Ahmed Ghailani's trial shows that courts should admit all reliable evidence.

The law, lawyers, and the court.
Nov. 19 2010 12:48 PM

"It Matters Not How You Get It"

Ahmed Ghailani's trial shows that courts should admit all reliable evidence.

Ahmed Ghailani. Click image to expand.
Ahmed Ghailani in court

Who is to blame for this week's acquittal of terrorist Ahmed Ghailani on the most serious charges brought against him by federal prosecutors?

A)   No one. The system of American justice worked perfectly. The jury found the defendant guilty on one serious charge (blowing up the U.S. Embassies in Kenya and Tanzania in 1998), carrying a 20-years-to-life sentence. There was insufficient evidence of guilt on the other charges (killing the people inside).

B)   The jurors. What were they thinking?

C)   Trial judge Lewis Kaplan, who prevented a key government witness from testifying because the government found this witness as a result of coerced interrogation of Ghailani.

D)   The Framers, who created a constitutional system entitling criminal defendants to go free based on technicalities that have nothing to do with guilt or innocence.

E)   Attorney General Eric Holder, who should have prosecuted Ghailani before a military tribunal.

F)   The U.S. Supreme Court, which played no direct role in the litigation but laid the groundwork for this week's result.

I choose F). Here's why.

The jurors aren't to blame. Perhaps there indeed was insufficient evidence at trial to convict on most of the charges, given that Judge Kaplan refused to allow the testimony of Hussein Abebe, whom prosecutors described as "a giant witness for the government." Abebe sold explosives to Ghailani and stood ready to tell all, but was barred from testifying because the judge ruled that the government found him by torturing Ghailani.

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The jurors' willingness to resist conviction absent strong proof at trial offers an amazing civics lesson to the world. The decision harks back to 1770, when a Boston jury convicted a couple of British soldiers for their participation in the Boston Massacre but acquitted Captain Thomas Preston and six other defendants in the bloody affair, thereby showing that American justice could treat defendants fairly even when public passions run high.

Judge Kaplan, by contrast, is part of the problem. He wrapped himself in the flag and the Founders, invoking "principles upon which our nation rests," which he traced to the Fifth Amendment's rule against compelled self-incrimination. Kaplan goofed: At the founding, the law did not bar the government from introducing reliable evidence found by tricking or coercing the suspect—or even by treating him roughly. Embarrassingly, Kaplan cited an old book on self-incrimination that has been widely discredited by contemporary scholars. Still, the real fault here lies with the Supreme Court. Beginning in the late 1800s and metastasizing in the 1960s, Supreme Court case law has mangled the Fourth Amendment's protection against unreasonable searches and seizures and the Fifth Amendment's protection against self-incrimination. Simply put, nothing in either amendment, rightly read, requires the exclusion of reliable evidence, which is what Abebe's testimony would have been however it was obtained.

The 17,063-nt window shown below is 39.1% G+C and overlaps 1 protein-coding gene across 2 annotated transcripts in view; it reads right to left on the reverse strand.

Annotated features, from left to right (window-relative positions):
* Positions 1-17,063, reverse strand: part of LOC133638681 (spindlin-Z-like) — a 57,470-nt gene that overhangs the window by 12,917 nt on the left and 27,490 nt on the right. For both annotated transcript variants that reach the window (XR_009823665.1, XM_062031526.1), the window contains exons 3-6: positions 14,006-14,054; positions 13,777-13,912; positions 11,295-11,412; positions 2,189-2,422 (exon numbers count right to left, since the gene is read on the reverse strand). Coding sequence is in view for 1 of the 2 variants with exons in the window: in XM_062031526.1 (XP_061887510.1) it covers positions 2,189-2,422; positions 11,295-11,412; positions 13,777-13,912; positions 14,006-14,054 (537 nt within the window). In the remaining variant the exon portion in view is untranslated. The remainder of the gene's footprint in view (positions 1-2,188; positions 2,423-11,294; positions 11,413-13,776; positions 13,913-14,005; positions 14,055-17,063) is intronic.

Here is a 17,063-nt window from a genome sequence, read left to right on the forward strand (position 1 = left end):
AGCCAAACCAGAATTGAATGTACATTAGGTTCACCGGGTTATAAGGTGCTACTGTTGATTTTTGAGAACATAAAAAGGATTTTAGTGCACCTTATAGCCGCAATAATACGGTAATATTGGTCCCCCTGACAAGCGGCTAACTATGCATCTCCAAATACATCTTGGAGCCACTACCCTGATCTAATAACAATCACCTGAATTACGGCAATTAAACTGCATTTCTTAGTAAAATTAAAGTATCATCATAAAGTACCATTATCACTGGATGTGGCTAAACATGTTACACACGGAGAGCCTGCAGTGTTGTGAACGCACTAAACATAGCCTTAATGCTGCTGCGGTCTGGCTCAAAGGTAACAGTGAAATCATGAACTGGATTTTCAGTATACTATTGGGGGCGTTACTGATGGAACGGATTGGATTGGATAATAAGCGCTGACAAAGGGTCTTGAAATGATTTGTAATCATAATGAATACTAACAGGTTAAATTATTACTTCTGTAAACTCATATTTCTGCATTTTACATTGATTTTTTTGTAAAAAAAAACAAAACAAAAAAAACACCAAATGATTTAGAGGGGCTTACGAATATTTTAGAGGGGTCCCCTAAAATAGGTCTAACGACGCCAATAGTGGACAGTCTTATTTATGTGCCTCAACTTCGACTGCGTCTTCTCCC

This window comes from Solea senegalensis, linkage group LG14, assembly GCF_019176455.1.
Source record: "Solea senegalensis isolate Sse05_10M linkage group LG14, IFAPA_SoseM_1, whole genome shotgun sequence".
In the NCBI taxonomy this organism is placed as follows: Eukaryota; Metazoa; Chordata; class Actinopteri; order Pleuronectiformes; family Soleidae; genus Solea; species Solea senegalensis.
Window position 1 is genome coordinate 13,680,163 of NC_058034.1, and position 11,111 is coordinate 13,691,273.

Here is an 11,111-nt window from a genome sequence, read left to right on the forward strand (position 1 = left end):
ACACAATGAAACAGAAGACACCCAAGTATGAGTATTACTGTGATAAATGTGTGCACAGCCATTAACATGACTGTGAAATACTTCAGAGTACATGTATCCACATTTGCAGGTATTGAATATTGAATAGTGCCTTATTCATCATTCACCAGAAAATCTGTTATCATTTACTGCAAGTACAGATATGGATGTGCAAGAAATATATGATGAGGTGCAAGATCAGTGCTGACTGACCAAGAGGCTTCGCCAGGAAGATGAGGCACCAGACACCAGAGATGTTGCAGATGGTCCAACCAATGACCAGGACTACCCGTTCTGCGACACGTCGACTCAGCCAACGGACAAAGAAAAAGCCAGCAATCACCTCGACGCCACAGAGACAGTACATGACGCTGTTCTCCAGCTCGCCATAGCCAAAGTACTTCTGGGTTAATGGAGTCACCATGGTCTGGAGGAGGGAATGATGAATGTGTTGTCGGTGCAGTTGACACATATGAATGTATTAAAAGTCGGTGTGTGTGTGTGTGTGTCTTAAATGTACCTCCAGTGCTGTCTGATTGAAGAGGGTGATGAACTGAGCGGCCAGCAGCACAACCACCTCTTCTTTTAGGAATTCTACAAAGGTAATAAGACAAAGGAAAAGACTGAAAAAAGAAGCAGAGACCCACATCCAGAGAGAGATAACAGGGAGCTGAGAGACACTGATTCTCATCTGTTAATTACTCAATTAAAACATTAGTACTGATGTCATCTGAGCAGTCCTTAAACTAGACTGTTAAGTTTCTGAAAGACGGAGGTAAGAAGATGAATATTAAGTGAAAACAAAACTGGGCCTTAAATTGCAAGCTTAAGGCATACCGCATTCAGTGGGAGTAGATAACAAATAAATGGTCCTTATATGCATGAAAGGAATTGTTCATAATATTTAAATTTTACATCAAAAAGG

How did we get here? For more than a century after the Declaration of Independence, no court in America excluded evidence in a case like Ghailani's. Indeed, the very point of a public trial was to enable the members of the public to bring forth their evidence and have it heard by the jury and the gallery: "That's the man! And here's my proof." In 1783, an English court famously confronted a situation in which a suspect had in effect been coerced into leading the government to find a cache of stolen goods. The idea that evidence about the cache should be suppressed at trial was dismissed by the court as "novel in theory," "dangerous in practice," and "repugnant to the general principles of criminal law." A later court tartly summarized the traditional Anglo-American rule about procuring evidence: "It matters not how you get it; if you steal it, even, it would be admissible in evidence." In 1822, early America's most learned jurist, Supreme Court Justice Joseph Story, wrote emphatically: "In the ordinary administration of municipal law the right of using evidence does not depend … upon the lawfulness or unlawfulness of the mode, by which it is obtained. … The evidence is admissible on charges for the highest crimes, even though it may have been obtained by a trespass upon the person, or by any other forcible and illegal means."

The Founders' Fifth Amendment did operate as a rule of exclusion: It excluded the government from introducing the defendant's own involuntary testimony. But it did so precisely because such testimony was viewed as unreliable. For example, even an innocent defendant, if forced to take the stand, might sweat, stutter, or get confused, and might thus be made to look guilty. But in Ghailani's case, no one tried to put him on the stand. Rather, the government wanted someone else to testify—and the Fifth Amendment simply has nothing to say about this question. (More here on the basic purpose and limits of the Fifth Amendment.)

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